Our reason for exploring the relationship between physical health problems and depression in the current study was the finding of a strong association between maternal physical health and emotional wellbeing in an earlier Victoria study following up women who took part in the 1989 Survey of Recent Mothers24,25. Analyses of the 1993 Survey and of the Life as a Mother Project telephone interview data reinforce the findings of this earlier study. A similar pattern of association between the presence of physical health problems and depression at six months postpartum has been identified by Small et al.26 based on home interviews with over 300 Vietnamese, Turkish and Filipino women giving birth in Victoria.
It is difficult to establish the full extent of maternal morbidity in the postnatal period. While severe physical morbidity such as postpartum haemorrhage and eclampsia generally result in hospital admission, more common morbidities such as urinary incontinence, perrneal pain and chronic exhaustion usually do not. Although women living in countries like the United Kingdom and Australia have frequent contact with general practitioners and community health nurses in the first year after childbirth10,27, several recent studies have documented women's reluctance to discuss their own health and recovery at these visits8,9. Poor disclosure of physical and emotional health problems after childbirth means that studies based on medical or hospital records are likely to under-represent the extent of maternal morbidity. Studies using self-reporting measures potentially provide better estimates of maternal health problems.
A major strength of the two studies reported here is that they draw on a large and representative population-based sample. Although the response rate for the postal survey was lower than anticipated based on an earlier survey, respondents were largely representative in terms of important obstetric characteristics16. Low response rates were received from younger women, women of non-English speaking backgrounds and women without a partner limiting the generalisation of the findings for these groups16. An analysis of the relationship between obstetric events in the current pregnancy and maternal physical and emotional health problems in the first six postnatal months based on the survey data is available9.
It is not possible to assess directly the extent to which responders to the postal survey may differ from nonre-spondents in terms of the prevalence of depression. In this study and a previous survey of recent mothers in Victoria we have compared early, intermediate and late responders to see whether there were any trends in relation to depression. In the 1989 Survey of Recent Mothers there were no differences in the proportion of depressed women (according to their scores on the Edinburgh Postnatal Depression Scale) related to the timing of response28. In contrast, women who responded later to the 1993 Survey of Recent Mothers were more likely to be depressed (χ2 for linear trend = 7.14, P= 0.008). Thus, we cannot rule out the possibility that nonrespondents may be more likely to be depressed, but equally we cannot necessarily extrapolate from late responders to nonrespondents.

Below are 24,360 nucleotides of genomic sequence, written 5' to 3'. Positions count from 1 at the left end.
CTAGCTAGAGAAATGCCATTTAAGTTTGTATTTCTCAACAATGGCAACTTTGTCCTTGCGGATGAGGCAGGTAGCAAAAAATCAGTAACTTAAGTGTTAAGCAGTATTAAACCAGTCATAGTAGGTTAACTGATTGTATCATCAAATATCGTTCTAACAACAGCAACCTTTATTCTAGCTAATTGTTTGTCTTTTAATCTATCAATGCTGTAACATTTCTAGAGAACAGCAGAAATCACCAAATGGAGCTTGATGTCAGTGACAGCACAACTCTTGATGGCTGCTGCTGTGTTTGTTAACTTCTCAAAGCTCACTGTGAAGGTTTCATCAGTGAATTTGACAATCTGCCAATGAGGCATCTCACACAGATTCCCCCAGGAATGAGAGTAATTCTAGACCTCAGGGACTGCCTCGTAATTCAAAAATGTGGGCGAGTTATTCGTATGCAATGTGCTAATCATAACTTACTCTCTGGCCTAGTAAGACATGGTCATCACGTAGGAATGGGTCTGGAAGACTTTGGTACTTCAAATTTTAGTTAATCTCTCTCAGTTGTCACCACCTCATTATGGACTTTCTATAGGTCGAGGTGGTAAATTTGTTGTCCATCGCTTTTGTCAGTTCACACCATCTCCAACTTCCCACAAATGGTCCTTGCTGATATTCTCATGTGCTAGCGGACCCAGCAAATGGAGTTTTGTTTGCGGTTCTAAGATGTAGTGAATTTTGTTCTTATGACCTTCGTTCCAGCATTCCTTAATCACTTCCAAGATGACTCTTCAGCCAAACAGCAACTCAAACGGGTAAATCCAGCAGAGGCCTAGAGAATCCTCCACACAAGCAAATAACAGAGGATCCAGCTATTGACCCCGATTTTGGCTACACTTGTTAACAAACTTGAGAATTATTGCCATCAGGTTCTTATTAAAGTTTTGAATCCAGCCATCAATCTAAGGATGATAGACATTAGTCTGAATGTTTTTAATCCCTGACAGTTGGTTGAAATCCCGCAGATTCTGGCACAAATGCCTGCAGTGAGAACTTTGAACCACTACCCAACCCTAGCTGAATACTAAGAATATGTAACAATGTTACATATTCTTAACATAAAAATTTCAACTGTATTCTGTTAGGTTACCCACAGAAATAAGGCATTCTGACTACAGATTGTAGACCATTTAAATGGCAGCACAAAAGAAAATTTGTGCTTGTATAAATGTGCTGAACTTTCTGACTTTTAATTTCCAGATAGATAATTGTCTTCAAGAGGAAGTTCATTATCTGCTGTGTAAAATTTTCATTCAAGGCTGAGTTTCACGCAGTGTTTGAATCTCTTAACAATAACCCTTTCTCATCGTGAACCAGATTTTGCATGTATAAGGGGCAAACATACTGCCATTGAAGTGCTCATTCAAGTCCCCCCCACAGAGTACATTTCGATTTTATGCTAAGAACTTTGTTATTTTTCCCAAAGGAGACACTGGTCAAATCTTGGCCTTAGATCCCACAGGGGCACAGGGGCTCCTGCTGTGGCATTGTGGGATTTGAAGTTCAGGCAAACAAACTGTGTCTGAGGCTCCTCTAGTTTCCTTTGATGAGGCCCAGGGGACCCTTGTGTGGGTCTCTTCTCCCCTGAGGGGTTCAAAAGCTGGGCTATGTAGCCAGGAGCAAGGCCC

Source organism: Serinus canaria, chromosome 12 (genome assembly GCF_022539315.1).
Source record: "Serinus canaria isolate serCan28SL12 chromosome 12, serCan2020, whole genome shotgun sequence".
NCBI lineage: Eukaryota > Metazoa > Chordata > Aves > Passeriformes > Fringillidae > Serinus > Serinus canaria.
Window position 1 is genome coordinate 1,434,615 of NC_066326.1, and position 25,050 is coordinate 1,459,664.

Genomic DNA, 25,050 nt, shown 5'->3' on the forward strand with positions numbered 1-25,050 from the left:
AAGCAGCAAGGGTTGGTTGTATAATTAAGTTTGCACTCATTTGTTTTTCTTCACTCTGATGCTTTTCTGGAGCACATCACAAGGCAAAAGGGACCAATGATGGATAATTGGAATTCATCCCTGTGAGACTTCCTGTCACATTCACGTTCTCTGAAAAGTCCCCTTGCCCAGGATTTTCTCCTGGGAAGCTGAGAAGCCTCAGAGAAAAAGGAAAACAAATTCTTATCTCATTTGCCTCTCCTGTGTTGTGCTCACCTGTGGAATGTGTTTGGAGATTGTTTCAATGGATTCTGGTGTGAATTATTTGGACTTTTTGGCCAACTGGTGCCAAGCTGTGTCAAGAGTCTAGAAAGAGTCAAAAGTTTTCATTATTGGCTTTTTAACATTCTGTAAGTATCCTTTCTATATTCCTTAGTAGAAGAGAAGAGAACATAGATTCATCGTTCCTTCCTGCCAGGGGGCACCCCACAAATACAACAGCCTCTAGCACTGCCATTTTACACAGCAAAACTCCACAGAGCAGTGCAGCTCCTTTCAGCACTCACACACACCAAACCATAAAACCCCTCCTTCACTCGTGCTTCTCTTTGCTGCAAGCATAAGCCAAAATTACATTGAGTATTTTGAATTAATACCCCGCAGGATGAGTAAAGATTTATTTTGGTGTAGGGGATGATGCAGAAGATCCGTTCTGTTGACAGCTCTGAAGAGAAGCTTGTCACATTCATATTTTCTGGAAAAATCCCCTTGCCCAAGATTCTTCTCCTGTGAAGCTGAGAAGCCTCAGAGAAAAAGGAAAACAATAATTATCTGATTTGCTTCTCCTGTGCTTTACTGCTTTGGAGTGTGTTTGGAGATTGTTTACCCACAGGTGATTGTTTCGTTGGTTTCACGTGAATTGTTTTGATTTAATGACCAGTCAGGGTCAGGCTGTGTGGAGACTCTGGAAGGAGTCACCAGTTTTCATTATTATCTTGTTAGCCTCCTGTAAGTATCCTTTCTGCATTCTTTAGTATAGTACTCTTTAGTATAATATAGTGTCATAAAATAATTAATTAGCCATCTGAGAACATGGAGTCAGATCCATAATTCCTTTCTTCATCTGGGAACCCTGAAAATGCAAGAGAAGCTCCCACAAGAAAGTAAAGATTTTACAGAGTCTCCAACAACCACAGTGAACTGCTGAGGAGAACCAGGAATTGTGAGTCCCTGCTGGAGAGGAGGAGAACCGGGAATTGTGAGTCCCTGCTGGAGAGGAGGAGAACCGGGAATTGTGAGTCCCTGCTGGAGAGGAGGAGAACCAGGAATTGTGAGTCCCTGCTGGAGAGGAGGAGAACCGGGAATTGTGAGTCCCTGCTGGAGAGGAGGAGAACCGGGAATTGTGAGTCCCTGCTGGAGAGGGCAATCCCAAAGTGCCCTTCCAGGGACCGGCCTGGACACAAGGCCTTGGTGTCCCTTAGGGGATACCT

The final sample size of the Life as a Mother Project study was adequate for identifying major differences between the groups. The participation rate of 89%, the absence of any statistically significant differences between the women included in the Life as a Mother Project sample and the main 1993 Survey of Recent Mothers sample strengthens the reliability of the study findings. Nonetheless, it is clear from the raw numbers that women whose scores on the EPDS were borderline (9–12), or above the cut off score for depression (≥ 13) more frequently declined to participate, or could not be contacted.
Reported prevalence of maternal morbidity in other studies varies widely depending on the method of ascertainment. Studies using interview methods or very detailed questioning usually report higher prevalence of physical problems, than studies using written questionnaires, especially where very general questions are used. It is likely that the postal survey results under-estimate the full extent of morbidity in the first six months post-partum. The higher prevalence reported in the Life as a Mother Project interviews is at least partially explained by the use of interviews, rather than a written questionnaire. The anonymity of the telephone interview—as opposed to a face to face interview—may also be an advantage, where the issues being discussed are of a very personal or sensitive nature.